This study compared the outcomes of displaced intraarticular calcaneal fractures in women treated operatively or nonoperatively. This was part of a prospective, randomized, controlled, multi-center, clinical trial performed at four level I trauma hospitals. In addition, we compared the long-term outcomes in women with those reported in men in an earlier study.

Forty-one women (43 fractures) required treatment for displaced intraarticular calcaneal fractures. Patients' ages ranged from 17 to 65 years at the time of injury. All fractures were closed injuries and had posterior facet displacement of more than 2 mm. Patients were randomly assigned to either the nonoperatively or operatively treated groups. Nonoperative treatment included ice and elevation, while operative treatment consisted of open reduction and internal fixation using a standard lateral approach. Outcomes were measured using the validated Short Form-36 Health Survey (SF-36) and the Visual Analogue Scale (VAS).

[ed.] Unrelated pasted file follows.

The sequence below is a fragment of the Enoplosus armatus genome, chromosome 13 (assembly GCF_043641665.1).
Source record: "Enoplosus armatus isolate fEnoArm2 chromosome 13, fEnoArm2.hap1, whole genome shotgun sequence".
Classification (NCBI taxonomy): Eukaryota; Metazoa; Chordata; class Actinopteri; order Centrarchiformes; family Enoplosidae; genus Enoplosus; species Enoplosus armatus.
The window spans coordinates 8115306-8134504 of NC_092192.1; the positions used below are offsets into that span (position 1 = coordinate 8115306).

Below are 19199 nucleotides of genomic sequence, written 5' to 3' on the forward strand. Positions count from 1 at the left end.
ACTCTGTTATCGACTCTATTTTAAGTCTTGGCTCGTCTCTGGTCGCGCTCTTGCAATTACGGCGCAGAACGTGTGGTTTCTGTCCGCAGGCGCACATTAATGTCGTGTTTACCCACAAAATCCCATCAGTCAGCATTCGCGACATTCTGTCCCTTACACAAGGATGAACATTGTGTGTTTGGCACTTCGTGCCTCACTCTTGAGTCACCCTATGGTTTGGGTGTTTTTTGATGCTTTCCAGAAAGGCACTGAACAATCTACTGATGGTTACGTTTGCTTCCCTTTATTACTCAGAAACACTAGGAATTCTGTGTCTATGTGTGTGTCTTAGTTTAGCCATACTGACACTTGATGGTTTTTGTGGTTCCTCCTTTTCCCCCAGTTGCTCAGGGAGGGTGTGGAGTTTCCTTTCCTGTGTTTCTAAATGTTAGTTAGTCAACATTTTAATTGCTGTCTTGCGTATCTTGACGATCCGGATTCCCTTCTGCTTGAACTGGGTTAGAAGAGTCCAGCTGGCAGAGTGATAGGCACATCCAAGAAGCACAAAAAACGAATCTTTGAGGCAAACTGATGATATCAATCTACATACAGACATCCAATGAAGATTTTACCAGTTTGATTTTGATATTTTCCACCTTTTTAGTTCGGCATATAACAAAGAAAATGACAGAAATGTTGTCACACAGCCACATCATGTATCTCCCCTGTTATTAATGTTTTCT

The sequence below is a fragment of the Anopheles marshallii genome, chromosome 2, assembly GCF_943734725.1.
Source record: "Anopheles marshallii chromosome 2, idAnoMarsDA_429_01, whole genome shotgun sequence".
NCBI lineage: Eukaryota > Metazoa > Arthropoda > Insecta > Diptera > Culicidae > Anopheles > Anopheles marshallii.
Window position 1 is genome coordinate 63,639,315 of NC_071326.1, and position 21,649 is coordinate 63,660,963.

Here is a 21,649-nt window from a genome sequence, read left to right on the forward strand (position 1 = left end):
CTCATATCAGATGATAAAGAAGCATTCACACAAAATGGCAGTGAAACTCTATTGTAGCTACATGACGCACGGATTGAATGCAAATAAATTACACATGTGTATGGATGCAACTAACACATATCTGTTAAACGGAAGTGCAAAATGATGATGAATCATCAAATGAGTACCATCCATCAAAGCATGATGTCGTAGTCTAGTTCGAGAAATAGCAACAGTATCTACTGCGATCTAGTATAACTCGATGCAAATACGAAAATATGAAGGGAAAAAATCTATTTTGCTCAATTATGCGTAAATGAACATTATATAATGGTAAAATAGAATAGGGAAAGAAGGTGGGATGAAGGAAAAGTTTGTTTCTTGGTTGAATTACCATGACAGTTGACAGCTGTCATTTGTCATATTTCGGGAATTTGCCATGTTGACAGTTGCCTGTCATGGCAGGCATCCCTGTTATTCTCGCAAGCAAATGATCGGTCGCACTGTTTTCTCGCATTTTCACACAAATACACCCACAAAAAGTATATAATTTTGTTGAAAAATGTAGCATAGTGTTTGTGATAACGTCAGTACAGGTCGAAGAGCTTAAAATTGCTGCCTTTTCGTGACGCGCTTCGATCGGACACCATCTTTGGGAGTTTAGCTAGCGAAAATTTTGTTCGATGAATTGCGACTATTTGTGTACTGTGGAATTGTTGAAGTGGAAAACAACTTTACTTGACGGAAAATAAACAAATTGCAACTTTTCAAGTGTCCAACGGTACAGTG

Women were 3.18 times (RR 3.18, 95% CI 1.03- 9.79) more likely to report high SF-36 scores after operative treatment than those who received nonoperative treatment. Operative outcomes in women were better than those reported in an earlier study in men (SF-36: 77.47 in women compared to 67.56 in men, p = .07; VAS: 81.47 in women compared to 67.04 in men, p = .01). In women the fractures generally were caused by low-energy trauma that produced less severe injuries (higher Bohler angles). Most patients were not receiving Workman's Compensation benefits and did light to moderate work.

Operative treatment of the fractures showed statistically significant better results when compared to nonoperative treatment (SF-36: p = .04; VAS: p = .10) in women. Displaced intraarticular calcaneal fractures in women should be treated by open reduction and internal fixation through a lateral approach.